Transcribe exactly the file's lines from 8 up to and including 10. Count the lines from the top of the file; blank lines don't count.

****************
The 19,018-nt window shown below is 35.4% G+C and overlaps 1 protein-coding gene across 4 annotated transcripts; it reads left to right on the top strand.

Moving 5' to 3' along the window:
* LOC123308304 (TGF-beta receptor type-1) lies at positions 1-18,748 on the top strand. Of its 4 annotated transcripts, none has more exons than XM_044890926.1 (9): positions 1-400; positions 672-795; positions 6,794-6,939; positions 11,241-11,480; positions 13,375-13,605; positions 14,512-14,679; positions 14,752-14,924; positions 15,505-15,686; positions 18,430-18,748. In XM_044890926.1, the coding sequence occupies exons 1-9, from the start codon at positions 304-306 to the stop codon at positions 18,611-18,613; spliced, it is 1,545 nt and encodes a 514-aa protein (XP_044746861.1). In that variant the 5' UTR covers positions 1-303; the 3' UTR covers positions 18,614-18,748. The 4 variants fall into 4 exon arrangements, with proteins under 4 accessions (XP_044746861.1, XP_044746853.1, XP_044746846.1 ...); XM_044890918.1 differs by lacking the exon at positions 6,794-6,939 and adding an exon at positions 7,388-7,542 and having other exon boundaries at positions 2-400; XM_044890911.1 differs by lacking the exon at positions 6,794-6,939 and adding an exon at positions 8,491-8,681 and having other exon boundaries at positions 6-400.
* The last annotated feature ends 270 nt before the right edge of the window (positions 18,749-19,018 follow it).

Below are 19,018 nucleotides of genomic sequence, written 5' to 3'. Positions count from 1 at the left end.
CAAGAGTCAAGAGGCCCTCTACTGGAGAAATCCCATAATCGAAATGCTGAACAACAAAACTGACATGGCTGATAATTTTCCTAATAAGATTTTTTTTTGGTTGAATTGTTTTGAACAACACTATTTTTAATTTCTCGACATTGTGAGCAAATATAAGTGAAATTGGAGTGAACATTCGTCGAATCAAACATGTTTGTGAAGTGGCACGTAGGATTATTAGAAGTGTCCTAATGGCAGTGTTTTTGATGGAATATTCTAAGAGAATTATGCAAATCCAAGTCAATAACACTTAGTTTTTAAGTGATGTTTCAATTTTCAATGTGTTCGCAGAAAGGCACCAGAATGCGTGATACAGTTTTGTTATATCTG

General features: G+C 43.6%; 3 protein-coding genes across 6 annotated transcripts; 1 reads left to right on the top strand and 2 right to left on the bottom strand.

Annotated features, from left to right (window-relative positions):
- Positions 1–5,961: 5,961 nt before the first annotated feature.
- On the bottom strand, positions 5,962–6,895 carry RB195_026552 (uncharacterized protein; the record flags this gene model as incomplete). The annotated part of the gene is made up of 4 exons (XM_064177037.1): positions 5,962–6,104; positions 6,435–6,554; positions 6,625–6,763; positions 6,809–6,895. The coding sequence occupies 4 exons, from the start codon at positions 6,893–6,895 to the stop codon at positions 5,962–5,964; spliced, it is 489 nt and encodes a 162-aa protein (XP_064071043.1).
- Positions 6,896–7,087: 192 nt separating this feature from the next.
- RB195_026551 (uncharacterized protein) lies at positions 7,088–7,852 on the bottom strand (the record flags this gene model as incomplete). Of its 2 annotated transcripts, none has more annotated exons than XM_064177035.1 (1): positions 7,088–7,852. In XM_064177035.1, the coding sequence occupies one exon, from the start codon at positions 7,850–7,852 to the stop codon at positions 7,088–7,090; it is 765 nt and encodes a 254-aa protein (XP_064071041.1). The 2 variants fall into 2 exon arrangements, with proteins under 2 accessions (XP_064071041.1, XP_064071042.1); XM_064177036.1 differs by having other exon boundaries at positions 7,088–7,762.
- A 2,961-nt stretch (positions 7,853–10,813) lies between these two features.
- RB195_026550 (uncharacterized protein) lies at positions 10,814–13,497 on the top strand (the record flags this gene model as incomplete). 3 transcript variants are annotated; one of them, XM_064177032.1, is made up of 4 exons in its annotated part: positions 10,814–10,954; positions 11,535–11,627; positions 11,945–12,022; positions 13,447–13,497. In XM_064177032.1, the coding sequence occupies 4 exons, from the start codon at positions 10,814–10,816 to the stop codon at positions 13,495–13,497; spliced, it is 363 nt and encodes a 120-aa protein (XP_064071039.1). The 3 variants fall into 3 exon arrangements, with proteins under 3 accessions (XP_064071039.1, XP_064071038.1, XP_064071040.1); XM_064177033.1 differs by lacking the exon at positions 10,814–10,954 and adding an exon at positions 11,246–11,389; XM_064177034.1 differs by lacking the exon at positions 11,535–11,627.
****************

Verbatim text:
Annotated features, from left to right (window-relative positions):
- Positions 1–5,961: 5,961 nt before the first annotated feature.
- On the bottom strand, positions 5,962–6,895 carry RB195_026552 (uncharacterized protein; the record flags this gene model as incomplete). The annotated part of the gene is made up of 4 exons (XM_064177037.1): positions 5,962–6,104; positions 6,435–6,554; positions 6,625–6,763; positions 6,809–6,895. The coding sequence occupies 4 exons, from the start codon at positions 6,893–6,895 to the stop codon at positions 5,962–5,964; spliced, it is 489 nt and encodes a 162-aa protein (XP_064071043.1).